To mourn a mischief that is past and gone
Is the best way to draw new mischief on.
What cannot be preserv'd when fortune takes,
Patience her injury a mockery makes.
The robb'd that smiles steals something from the thief;
He robs himself that spends a bootless grief.
This passage is somewhat cryptic to those of us that aren't familiar with Elizabethan idiom, but according to the footnotes in my edition, what the Duke is advising them is that, when hard times come, the only remedy is to be patient and contented beneath the trial. This hit me with some force as it is, personally, a thing which I have had occasion to learn.

Contentment has been defined as a deep satisfaction with the will of God, even in the most terrible circumstances. It is the opposite of idolatry, which makes the beloved object the sole foundation of earthly happiness. And it is just this kind of idolatry which both Othello and Desdemona confess to:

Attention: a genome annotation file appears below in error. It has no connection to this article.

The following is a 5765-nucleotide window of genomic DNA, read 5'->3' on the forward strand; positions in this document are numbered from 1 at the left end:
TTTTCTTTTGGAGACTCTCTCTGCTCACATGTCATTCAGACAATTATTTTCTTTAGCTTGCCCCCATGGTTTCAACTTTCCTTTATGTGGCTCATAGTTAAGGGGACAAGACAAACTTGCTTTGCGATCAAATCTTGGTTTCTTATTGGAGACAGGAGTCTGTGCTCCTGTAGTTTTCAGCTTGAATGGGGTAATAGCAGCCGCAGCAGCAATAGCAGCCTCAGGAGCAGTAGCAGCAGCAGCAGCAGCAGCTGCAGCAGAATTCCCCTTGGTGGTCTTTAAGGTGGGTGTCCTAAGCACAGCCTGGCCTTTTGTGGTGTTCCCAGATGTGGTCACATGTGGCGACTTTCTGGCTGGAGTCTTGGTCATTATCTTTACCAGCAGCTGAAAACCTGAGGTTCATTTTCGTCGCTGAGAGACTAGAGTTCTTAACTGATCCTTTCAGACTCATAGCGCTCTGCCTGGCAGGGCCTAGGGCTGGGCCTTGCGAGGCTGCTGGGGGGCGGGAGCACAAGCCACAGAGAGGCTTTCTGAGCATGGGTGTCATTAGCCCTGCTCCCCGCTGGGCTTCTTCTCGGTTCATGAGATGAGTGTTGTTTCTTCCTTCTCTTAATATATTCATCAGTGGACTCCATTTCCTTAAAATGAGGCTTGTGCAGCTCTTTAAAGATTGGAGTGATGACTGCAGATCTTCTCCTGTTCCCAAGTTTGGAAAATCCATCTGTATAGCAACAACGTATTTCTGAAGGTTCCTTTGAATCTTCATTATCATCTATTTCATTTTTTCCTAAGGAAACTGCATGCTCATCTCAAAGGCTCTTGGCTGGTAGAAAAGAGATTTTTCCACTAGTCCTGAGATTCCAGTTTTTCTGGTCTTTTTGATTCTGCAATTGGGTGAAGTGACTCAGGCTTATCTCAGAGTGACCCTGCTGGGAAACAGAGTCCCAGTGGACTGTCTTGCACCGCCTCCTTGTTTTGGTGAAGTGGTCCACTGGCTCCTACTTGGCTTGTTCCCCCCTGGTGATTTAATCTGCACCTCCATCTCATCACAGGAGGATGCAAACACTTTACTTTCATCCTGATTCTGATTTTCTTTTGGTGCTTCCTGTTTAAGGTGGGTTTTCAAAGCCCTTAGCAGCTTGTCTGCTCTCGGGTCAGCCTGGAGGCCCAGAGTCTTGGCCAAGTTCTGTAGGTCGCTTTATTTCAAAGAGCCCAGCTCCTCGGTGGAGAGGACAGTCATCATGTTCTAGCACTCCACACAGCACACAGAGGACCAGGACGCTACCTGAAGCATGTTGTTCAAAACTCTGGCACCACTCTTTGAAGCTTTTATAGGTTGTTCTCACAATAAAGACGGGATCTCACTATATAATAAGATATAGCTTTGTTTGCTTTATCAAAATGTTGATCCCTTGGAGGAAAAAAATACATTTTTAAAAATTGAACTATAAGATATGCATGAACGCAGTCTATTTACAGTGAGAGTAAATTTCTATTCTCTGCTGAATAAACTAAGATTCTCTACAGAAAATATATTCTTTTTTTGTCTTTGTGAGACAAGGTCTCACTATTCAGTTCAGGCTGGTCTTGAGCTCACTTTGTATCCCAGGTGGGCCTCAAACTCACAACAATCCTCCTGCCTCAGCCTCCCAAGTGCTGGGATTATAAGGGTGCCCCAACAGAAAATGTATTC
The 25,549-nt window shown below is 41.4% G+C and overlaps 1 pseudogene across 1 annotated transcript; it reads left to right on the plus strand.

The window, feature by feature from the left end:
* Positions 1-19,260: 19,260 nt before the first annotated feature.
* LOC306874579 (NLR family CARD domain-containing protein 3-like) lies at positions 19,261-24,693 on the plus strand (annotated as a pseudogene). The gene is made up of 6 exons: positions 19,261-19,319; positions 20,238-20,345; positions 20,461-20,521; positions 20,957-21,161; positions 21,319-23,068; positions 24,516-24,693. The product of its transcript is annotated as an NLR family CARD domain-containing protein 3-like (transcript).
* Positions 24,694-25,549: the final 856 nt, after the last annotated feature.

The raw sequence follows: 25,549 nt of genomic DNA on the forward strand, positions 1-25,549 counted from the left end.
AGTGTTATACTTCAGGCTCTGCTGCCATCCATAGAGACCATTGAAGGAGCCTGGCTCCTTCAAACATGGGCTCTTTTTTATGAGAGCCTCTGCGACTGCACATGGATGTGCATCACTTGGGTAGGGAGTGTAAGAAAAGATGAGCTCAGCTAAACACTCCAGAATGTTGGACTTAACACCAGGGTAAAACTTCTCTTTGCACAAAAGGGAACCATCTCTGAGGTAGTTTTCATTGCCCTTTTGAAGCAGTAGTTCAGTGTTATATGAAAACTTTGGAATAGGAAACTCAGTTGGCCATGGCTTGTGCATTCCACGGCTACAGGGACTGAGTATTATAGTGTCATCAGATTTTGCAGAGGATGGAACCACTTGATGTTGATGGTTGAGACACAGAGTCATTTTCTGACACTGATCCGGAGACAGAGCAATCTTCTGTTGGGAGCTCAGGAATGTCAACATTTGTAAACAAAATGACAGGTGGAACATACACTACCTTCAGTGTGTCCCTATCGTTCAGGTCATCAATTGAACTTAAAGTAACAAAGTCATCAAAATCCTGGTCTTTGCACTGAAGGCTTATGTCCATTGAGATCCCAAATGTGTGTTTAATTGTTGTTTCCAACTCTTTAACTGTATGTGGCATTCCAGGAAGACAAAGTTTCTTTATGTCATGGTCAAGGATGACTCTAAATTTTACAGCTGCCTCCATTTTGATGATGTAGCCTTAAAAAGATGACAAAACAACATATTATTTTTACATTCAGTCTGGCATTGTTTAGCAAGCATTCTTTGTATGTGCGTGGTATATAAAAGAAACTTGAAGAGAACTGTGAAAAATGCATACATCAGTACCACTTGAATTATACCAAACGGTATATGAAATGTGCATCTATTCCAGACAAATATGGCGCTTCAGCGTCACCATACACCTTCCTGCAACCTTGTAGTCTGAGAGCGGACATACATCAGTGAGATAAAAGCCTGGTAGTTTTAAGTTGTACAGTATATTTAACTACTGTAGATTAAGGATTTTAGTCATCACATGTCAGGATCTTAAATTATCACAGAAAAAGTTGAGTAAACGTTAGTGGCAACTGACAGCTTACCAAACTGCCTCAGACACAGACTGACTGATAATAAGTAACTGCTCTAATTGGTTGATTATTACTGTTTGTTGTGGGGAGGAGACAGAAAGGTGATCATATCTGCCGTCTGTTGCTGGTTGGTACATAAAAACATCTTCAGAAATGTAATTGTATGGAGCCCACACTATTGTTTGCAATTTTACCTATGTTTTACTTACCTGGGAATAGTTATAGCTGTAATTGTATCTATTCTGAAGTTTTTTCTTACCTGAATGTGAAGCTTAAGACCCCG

Othello: Think on thy sins.
Desdemona: They are loves I bear to you.
And later, in Othello's closing words:
Then must you speak
Of one that lov'd not wisely, but too well.
This makes Othello and Desdemona, on a certain level, another textbook case of the Foolish Lovers. As I read the play recently, I found myself wondering what would have prevented the tragedy despite Iago's schemes, and had to conclude that if Othello showed patience--if, in fact, he had followed the Duke's advice at all--the whole thing would have unravelled. And so from the very first Act we have both the seed of the tragedy and the cure for it.